Intel’s Ivy Bridge series of processors were designed from the outset to be split apart and recombined to create variants of the base platform, Intel architecture project manager Brad Heaney explained during the Wednesday keynote session at DAC 2012.
Ivy Bridge was “made for quick chops”, Heaney noted. “We didn’t want to do four chips one by one. We wanted to do one and then derive the others from it.”
The individual Ivy Bridge derivatives were distinguished primarily by the number of x86 processor cores and the graphics engines. The primary design was the 4+2 configuration, Heaney explained: four processor cores and a double-sized graphics engine. From that, two processor cores were removed and the floorplan adjusted to minimise overall area to create a 2+2 configuration. Replacing the graphics engine with a smaller, lower-cost version led to the 4+1 and a 2+1.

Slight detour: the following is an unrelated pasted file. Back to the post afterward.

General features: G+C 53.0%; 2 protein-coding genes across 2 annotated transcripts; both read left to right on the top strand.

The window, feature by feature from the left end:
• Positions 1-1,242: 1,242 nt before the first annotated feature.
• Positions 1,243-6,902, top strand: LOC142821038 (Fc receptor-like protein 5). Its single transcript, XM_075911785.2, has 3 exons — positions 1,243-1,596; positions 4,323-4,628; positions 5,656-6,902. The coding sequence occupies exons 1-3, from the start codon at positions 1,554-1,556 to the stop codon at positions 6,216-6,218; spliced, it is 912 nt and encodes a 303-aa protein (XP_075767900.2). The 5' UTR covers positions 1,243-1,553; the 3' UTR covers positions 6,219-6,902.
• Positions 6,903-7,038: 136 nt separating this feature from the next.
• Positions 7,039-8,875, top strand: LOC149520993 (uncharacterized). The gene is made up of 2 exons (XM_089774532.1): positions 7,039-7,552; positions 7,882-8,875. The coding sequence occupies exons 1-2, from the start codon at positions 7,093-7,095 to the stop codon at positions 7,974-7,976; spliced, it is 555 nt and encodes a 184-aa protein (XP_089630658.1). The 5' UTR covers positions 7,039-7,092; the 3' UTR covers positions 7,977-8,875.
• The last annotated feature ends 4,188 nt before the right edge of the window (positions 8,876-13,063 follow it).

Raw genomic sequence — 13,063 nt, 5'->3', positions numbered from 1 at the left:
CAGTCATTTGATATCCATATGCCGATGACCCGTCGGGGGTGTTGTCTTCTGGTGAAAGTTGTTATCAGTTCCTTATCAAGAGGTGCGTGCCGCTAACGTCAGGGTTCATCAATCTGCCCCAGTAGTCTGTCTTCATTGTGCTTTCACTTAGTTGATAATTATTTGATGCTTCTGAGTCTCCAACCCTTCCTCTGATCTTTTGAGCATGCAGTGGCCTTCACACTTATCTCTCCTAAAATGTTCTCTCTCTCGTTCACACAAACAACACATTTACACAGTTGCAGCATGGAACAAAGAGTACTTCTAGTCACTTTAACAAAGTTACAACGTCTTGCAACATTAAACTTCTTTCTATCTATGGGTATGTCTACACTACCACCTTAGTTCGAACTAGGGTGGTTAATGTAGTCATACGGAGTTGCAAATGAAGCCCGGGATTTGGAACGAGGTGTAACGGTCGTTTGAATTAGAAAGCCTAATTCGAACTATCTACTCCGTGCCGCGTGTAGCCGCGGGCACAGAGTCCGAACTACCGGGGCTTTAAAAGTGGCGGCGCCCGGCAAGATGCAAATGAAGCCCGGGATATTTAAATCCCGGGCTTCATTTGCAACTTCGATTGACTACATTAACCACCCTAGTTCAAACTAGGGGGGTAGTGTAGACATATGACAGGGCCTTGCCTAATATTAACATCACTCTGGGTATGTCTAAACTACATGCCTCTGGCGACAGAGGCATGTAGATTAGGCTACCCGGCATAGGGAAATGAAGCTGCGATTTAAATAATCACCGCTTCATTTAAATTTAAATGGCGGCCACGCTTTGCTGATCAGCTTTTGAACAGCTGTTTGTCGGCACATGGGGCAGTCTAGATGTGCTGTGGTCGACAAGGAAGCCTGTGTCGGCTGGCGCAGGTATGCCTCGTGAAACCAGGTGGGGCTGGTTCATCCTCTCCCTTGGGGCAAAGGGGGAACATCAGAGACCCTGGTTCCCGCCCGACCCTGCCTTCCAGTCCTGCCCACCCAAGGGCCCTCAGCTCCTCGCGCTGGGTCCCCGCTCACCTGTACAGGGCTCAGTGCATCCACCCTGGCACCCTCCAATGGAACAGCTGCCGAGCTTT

“These can be taped out back to back by preplanning how they are derived from each other. It is a key part of our productivity,” said Heaney.
Artour Levin, who managed overall chip integration, said during the later Q&A session: “The four different dies were produced within days of each other.”